What’s the future of digital media marketing and social public relations? What trends are we, as seasoned digital media marketers, seeing in the marketplace? What advice can we give the next generation of digital media marketing or PR pros for landing a job in digital marketing or communications? It’s spring, which means it’s mentoring season. Each year at this time, I meet with high school and college students eager to learn the secrets of a successful career and hear sage advice for creating effective digital marketing strategies. The great news for marketing and PR students? There are endless opportunities in digital media marketing. The great news for managers looking to hire? These students are sharp. I’m optimistic about this crop of talent.
Here are some of this year’s talking points.
There are several, actually, and all are quite big.
Content marketing. The buzzword is new, but the practice of creating content that informs and educates – with a goal of selling a brand – is not. Content can be created or curated. Examples include how-to videos, ebooks, checklists, advice, discussions of the latest trends, and more. The Content Marketing Institute is a great resource.
SEO is an essential digital media marketing tactic. There’s a zettabyte of digital information in the world, according to IDC. (That’s 1 trillion gigabytes!) Don’t expect your news to be found if you’re not optimizing your press release, blog, or web site for search engines.
PR, marketing, and journalism are converging. Catchy slogans alone won’t sell your brand. It needs a compelling story that not just engages, but makes people want to talk about it. Journalists are experts at knowing what’s newsworthy and how to sustain interest; editors have a keen sense for stories that will attract the most users and viewers. Marketers understand the science that makes the story spread. They’ve got a good grasp of analytics. PR pros can manage the discussion and steer it in the right direction. All of these skills are essential for generating revenue through digital media marketing. No one can afford to go it alone.
Personal, targeted advertising will eventually dominate. Thank you, Facebook, for collecting all that data about our interests and likes – and turning them into ads.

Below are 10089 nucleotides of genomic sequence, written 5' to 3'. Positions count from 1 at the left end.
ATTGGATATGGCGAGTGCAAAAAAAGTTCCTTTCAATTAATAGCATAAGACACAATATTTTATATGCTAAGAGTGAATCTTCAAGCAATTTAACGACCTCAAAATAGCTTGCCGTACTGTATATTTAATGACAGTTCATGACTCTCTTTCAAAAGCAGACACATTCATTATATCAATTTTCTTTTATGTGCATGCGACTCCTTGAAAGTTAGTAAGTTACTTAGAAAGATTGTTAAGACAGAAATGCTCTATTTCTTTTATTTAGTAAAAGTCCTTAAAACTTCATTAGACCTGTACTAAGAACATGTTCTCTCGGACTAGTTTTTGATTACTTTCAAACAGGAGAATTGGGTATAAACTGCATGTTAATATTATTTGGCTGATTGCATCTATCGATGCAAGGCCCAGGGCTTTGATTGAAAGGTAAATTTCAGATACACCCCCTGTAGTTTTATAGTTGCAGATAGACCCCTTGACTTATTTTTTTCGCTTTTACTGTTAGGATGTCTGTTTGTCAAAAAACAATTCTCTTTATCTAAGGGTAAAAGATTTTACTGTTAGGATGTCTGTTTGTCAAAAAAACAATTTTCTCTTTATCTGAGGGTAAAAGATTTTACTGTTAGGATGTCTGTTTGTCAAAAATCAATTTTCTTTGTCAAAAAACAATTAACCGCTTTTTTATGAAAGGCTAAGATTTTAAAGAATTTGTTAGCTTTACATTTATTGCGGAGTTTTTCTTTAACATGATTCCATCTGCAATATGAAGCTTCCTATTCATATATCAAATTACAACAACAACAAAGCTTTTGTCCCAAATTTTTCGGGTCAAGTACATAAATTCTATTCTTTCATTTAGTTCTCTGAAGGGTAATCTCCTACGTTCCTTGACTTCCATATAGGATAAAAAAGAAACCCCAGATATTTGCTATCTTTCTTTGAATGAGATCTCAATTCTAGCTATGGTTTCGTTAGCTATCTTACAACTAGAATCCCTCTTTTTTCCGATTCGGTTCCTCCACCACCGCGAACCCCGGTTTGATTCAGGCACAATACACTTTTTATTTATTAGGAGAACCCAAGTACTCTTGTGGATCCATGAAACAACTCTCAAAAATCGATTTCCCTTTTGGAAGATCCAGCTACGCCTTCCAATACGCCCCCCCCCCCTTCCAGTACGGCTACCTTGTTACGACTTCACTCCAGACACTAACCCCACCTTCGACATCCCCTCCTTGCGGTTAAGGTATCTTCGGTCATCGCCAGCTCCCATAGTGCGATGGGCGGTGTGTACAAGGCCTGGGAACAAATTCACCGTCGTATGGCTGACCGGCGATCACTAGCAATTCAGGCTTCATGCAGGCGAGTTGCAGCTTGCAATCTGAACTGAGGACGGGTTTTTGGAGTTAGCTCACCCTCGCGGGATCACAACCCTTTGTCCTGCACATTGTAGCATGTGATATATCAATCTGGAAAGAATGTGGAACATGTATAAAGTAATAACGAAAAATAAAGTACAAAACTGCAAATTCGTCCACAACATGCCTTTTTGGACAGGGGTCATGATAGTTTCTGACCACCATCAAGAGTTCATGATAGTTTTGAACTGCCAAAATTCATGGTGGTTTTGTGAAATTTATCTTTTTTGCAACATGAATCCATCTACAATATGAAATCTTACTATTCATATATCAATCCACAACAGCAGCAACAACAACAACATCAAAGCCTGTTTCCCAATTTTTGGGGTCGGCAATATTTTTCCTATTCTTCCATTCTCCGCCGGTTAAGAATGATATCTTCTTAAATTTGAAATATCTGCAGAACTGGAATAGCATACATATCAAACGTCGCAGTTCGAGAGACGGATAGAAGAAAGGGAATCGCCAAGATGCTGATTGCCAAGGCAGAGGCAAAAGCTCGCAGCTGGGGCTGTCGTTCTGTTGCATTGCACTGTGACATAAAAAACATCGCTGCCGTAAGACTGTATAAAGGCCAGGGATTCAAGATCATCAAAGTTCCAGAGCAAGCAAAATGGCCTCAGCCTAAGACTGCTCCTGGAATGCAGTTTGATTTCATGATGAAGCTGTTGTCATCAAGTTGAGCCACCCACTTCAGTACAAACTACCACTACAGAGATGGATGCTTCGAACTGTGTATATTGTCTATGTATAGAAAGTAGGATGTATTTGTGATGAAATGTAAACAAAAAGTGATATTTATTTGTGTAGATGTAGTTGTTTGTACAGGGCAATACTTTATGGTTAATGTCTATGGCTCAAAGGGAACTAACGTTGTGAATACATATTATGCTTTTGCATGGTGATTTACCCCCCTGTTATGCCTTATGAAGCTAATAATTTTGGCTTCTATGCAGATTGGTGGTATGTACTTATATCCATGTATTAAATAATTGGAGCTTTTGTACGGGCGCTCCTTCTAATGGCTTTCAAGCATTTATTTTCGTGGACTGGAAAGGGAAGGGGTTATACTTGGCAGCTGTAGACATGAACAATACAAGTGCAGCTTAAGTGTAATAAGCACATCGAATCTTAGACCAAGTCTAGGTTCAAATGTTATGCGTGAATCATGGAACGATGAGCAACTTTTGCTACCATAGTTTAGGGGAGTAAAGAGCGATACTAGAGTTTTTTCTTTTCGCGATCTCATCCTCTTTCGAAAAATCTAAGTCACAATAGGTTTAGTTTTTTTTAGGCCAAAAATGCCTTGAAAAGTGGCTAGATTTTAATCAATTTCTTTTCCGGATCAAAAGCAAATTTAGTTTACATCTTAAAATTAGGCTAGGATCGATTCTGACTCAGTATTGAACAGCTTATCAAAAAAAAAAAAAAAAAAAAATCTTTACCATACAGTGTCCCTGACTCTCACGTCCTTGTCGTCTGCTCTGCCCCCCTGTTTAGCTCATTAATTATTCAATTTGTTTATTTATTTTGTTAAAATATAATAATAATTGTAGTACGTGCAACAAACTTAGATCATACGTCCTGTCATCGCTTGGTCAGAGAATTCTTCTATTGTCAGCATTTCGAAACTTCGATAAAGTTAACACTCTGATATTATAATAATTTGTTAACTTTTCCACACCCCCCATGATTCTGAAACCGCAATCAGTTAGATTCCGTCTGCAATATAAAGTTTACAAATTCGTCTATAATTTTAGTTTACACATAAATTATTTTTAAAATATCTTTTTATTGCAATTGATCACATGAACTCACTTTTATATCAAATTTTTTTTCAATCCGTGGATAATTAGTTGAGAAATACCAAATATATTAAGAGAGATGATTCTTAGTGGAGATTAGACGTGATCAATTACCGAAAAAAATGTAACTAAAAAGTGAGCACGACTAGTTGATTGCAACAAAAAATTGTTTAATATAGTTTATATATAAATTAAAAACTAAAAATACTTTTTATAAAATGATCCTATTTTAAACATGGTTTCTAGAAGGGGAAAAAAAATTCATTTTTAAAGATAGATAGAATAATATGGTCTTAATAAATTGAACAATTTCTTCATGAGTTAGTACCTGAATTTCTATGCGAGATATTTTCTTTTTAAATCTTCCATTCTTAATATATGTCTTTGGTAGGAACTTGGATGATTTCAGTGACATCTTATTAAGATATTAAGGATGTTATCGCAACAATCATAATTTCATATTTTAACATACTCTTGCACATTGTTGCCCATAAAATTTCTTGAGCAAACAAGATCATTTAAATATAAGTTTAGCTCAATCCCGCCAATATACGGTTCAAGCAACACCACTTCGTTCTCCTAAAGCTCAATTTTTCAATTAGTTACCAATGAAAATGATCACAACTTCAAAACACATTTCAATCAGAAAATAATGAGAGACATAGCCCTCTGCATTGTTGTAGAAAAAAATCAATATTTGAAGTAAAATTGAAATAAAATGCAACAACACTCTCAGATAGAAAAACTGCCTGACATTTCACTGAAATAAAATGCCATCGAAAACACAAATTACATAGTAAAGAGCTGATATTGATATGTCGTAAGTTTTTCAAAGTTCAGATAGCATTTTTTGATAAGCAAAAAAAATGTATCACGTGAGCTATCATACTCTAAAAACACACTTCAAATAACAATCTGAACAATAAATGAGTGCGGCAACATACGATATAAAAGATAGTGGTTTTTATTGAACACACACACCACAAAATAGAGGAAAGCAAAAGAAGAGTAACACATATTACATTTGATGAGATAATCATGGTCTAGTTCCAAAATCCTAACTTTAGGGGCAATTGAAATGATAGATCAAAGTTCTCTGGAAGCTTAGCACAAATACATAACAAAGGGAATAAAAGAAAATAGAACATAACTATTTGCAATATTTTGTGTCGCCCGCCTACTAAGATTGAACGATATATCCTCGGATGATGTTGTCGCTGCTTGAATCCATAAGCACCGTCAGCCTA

2. What skills do Marketing and PR professionals need to succeed in digital?
Ultimately, PR people must start thinking like marketers, and vice versa. PR pros need to understand analytics (yes, that’s right – numbers!). This includes web metrics, market research, survey data, conversion rates, click-throughs and more. They also need to understand SEO. Journalists and PR people never used to think much about how people would get their news, as the options were few. That has completely changed. Perhaps the most radical thing I’ve learned in the last few months is that editorial stylebooks need to adapt to the way people search.
Marketing people need to understand how to converse and to tell stories. It’s not just about shorter copy for the Web, it’s removing meaningless phrases like “leading” and “innovative” from the marketing brochure. In fact, the brochure itself needs to be reinvented, as brands become less explicit about selling and more focused on solving real problems (which may or may not involve their products). Marketers should also learn how to steer conversations out of murky waters. Skills like bridging or pivoting are useful in social media too.
3. What’s the best way to get experience?
Internships are essential, and no student should leave college without one. In addition, take leadership roles in school clubs and activities. Lead marketing for your student government, or become editor of your school paper. Starting your own Web-based business works too. Ask Sergey or Mark.
4. What advice can you give for designing a digital media marketing campaign?
- Always start with research
- Understand your target audience – who they are, what they do online, where they go
- Make sure the activity links to overall goals
- Encourage conversation by including calls to action in each update or post
- Measure, measure, measure
5. I’ve heard about the 80-20 rule: That 20% of your content should be sales-y and 80% should be informational. What’s the right mix?
Ironic, isn’t it? The less you sell, the more you sell. People trust – and prefer to buy from – people who are known experts in their field. The 80-20 ratio seems reasonable to me, but I don’t think you’ll impede sales or retention if you set it at 90-10.
One final tip.
This one is for digital media marketers and PR pros of all ages:
Be a disciple of Life-Long Learning.
Change is a constant in life, and so there are always new things to learn. In digital media marketing, the rate of change is rapidfire. Read a lot, take classes or seminars whenever you can, find a mentor. If you’re not up to date on the latest changes, you’ll soon be out of clients or a job.